The CX-30: a tweener from Mazda that immediately became their most compelling model.  But who doesn’t like a little more power, right? 

Well, that’s exactly what Mazda has delivered here with the new CX-30 Turbo; a car that’ll take you back to the Zoom-Zoom days.




With a starting MSRP of $31,225 including destination, the new 2021 CX-30 2.5 Turbo is capable of a robust 320 pound-feet of torque, offers a notable 8” of ground clearance, standard all-wheel drive replete with an off-road setting and is stylized with premium craftsmanship. 



Despite the big power bump, gas mileage drops only 1mpg to 25mpg in mixed driving but there’s a caveat concerning the engine’s impressive output – the full 250 horsepower and 320 pound-feet are achieved using 93 octane. 




If you can live with 227 horsepower and 310 pound-feet of torque, 87 is just fine.  For you tech geeks, Mazda’s Dynamic Pressure Turbo takes a unique approach to building boost. Instead of downsizing the engine for the turbo model as is typical among most manufacturers, Mazda keeps the 2.5-liter displacement the same and employs a different cylinder head and distinctive exhaust header design to expedite gas flow to the turbo with the goal of reducing lag. 

Floor it from a standstill and there’s still a brief pause before acceleration builds, lopping about 2 seconds off its 0-to-60mph run – down to an even 6 seconds. 




But it’s in the midrange during backroad driving where the added power seems most prevalent.  Mazda’s still stuck in the 6-speed automatic world but in Sport mode, the CX-30 gets after it pretty good with structural enhancements to the rear differential and a slightly stiffer suspension tune to better support the heavier engine.  Though the rear end of the new 3s use a rudimentary torsion beam it doesn’t inhibit a fun drive here and with other features such as Torque Vectoring Control Plus there’s a sense of effortless handling and a solid connectedness to the road.  This is also true off-road where the CX-30’s reactive all-wheel drive system will initially push the power to the rear wheels with Off-Road Traction Assist engaged and then transfer it to the wheels that need it most, even if one or two tires are off the ground.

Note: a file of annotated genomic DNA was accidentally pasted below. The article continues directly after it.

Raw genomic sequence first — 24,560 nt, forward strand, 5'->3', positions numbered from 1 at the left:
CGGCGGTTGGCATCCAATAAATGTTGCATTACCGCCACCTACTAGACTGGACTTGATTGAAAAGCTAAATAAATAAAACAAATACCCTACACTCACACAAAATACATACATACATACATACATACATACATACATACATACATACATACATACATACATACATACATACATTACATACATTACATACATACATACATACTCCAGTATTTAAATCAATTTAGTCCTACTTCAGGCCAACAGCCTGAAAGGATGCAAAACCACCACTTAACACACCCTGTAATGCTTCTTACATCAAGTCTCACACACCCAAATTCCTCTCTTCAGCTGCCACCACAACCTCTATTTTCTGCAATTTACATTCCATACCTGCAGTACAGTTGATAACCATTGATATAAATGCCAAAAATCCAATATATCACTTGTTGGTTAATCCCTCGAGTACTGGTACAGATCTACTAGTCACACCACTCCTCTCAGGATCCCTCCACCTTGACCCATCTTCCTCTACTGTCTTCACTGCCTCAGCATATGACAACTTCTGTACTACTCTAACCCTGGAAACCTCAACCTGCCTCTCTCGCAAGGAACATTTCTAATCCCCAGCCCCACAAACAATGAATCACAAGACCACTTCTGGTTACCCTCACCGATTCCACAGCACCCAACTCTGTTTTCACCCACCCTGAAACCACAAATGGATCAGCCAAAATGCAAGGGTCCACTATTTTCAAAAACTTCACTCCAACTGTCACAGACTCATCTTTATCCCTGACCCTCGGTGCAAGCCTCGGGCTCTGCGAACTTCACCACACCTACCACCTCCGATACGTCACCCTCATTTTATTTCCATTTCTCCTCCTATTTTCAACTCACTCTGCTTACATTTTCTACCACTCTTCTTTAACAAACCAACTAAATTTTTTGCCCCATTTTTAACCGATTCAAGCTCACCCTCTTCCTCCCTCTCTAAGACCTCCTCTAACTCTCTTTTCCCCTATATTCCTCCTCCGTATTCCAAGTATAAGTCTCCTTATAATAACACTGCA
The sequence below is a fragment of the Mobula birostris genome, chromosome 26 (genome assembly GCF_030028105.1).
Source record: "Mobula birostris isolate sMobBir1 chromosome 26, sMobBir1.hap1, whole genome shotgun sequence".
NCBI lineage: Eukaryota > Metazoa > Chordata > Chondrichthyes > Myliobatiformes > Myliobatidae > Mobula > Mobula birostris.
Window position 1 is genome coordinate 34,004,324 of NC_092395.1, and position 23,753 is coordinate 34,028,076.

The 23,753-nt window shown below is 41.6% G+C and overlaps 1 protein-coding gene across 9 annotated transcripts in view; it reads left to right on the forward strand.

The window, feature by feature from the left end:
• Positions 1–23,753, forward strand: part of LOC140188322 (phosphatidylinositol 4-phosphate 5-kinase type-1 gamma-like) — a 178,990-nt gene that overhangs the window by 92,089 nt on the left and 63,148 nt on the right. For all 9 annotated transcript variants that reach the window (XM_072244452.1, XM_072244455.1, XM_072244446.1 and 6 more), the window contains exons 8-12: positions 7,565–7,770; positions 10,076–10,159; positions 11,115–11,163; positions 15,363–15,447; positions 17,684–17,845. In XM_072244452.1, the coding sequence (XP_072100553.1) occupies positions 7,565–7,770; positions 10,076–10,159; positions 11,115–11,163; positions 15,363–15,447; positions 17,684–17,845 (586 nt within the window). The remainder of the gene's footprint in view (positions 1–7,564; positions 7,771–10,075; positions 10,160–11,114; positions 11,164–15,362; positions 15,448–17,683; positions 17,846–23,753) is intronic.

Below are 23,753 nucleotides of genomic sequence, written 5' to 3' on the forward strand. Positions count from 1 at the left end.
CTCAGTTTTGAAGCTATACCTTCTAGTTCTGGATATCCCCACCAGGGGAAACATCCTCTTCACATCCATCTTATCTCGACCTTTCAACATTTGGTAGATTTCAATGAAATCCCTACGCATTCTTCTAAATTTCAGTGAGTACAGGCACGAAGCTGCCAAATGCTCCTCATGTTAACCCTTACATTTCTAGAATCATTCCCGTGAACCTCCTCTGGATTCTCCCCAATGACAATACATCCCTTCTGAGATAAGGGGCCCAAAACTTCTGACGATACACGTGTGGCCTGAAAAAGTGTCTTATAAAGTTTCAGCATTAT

Adding the turbo simply makes a good car even better.  It’s just a higher level of fun we used to expect from every Mazda with a real willingness to pull and an agile chassis.  Now, it’s all still coated in that Skyactiv programming which replaces the raw, organic nature of a hot-hatch but if you’re looking for a little more spice from your small crossover the CX-30 will certainly do the trick.        



This CX-30 with the Premium Plus Package is as high as you can take it.  In this sultry Soul Red with the white/brown leather interior combo it has a near Volvo-level presence. 




And for the $36,000 asking price Mazda isn’t holding back much; there are adaptive LED front lights, a power liftgate, a heated steering wheel, a 360 degree camera with higher resolution, navigation and sat radio, a sharp head-up display with traffic sign recognition, and a host of new driver assistance features such as traffic jam assist that will help with the driving below 40mph, auto high beams, and rear cross traffic alert with brake support.  It’s a complete package that leaves you wanting for very little.   

Like I said in my previous CX-30 review this car seems to be sized just right with enough passenger and cargo space to not feel prohibitively small.  And there’s a premium touch to what Mazda has done in here with cabin quietness to match. 



Very comfortable seats, a + sounding Bose audio system, and enough thoughtful features should keep you happy.  Now, on the downside there’s this non-touchscreen infotainment system, no wireless phone charging, no wireless phone projection and no power passenger seat.



I don’t like screens that only have dial control but that’s how Mazda rolls.  You can also use speech commands that actually work pretty well.  And the sizing of this car hits a sweet spot for younger shoppers.  Oh, yeah I did end up with a flat. 



And yes, it was my fault.  So I got to try out the jack and taking out the Bose subwoofer to get to the spare…all very easy.  The rear seats drop flat for expanded cargo room and when it’s time for people transport there’s enough room back here to not feel tight but accoutrements are next to nil.  I do like the look both inside and out. 



On the 18” black wheels it has a tough, sporty, elegant thing going on that really works. 




Though the CX-5 is Mazda’s runaway sales champ the CX-30 has already moved into the number 2 spot selling at a rate similar to that of all of their traditional cars combined, and it’s easy to see why.      



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